This aircraft model carries the markings of serial number 67-0392 and was assigned to the 469th Tactical Fighter
Squadron, 388 Tactical Fighter Wing. Aircraft 67-0392, call sign Eagle 3 and flown by Maj. Luke Lucas and
Lt. Doug Malloy, shot down a MIG-19 with an AIM-7 Missile on September 9, 1972 while flying an "Iron Hand"
mission led by Maj. Ed Cleveland and O.B. O'Brien in Eagle 1. The kill by Maj. Lucas and Lt. Malloy was the
first of nine kills for the 388th (split between the 34th and 469th). It ended with the downing of a MiG-21
on October 15, 1972. The aircraft is now on static display at the
Virginia Air and Space Center / Hampton
History Center in Hampton, VA.
||The date of arrival of the 40TFS at Korat RTAFB, and their
redesignation as 469 TFS is shown above as November, 1969 since this is the date that was given me by the Air
Force History Support Office. I have also seen this date shown as November, 1968 by other reliable sources.
At this time I do not know which is the correct date.
Update - 06/11/2007 - I just received an email from a man who was stationed with the 44th TFS at Korat during
the redesignation of the 40 TFS to the 469 TFS, and he assures me that it did without question occur during
November, 1968. Thanks for the clarification, Al!
Update - 11/30/2008 - I just received an email from a man who was Major Lucas's room mate at that time who was
good enough to correct some of my historical errors. That's the problem with pulling historical "Facts" from
the internet, they aren't always "Factual". Thanks very much, Lon. Your input is appreciated.
Update - 08/12/09 - I just received an email from a man who flew in 392 a few times. He informed me that the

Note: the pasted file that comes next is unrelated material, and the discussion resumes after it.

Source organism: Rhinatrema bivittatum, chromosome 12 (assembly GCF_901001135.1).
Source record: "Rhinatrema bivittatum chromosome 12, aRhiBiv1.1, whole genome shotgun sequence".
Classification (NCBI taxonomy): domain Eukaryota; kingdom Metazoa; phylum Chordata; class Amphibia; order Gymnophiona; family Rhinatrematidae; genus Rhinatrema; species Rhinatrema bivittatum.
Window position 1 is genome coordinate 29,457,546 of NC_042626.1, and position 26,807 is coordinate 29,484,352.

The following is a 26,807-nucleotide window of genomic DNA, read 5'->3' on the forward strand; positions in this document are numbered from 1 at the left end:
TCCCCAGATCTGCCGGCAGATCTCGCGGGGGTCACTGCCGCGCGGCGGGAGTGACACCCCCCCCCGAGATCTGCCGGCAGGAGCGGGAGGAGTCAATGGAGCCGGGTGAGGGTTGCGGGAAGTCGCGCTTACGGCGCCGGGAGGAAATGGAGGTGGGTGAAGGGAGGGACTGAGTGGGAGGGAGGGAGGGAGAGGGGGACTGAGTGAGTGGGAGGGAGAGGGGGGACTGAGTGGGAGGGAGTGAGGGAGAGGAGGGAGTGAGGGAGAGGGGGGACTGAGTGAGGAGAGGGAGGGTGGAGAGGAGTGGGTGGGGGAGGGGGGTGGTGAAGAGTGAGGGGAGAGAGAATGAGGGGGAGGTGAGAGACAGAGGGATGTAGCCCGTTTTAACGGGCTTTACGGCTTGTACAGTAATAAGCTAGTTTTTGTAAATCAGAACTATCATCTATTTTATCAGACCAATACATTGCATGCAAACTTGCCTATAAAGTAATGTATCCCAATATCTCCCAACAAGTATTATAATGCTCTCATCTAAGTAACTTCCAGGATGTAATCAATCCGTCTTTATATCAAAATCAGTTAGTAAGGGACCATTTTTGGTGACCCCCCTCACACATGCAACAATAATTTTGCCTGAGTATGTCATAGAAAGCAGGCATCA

"JV" squadron marking on the tail was for the 469 TFS and not the 34 TFS. Not much I can do about it now
though, except wish I had gotten it right ;) Thank you for the input, Richard. As with the others
mentioned above it is much appreciated.
Update - 12/14/09 - I received another confirming email from a man who was crew chief on this aircraft for 9 months
while it was in Vietnam. He told me that the "JV" tail code was most assuredly for the 469 TFS, and the aircraft
was assigned to the 469 TFS at the time of it's downing of the MiG 19. He should know, it was his plane for a
long time! Thank you for your input as well. It is the guys like you who keep the rest of us straightened out.
Update - 04/04/2013 - I received an email from a retired USAF colonel who stated, "The 469th TFS arrived at Korat in
November 1965 from McConnell AFB, KS. That was their permanent change of station in the F-105. I joined the
squadron in April 1966 and flew 100 missions over North Vietnam. Lt Col Cooper was the squadron commander
and Major Bob Krone replaced him after he was shot down." Thank you for the information Col Moon.
Here is a link to a picture of 392 on the
Military Aviation Journal web site. It is dropping a load
of Mk. 82 bombs (some with extended fuses). Also take note of the AIM-7E Sparrow missiles tucked into the
recesses on the bottom of the fuselage and the 600 gallon centerline auxiliary fuel tank. The fairing
under the nose (with a yellow stencil on it) houses a 20mm M61A1 Vulcan rotary cannon. The photo was
taken by Don Logan in January, 1972 while participating in a LORAN pathfinder mission.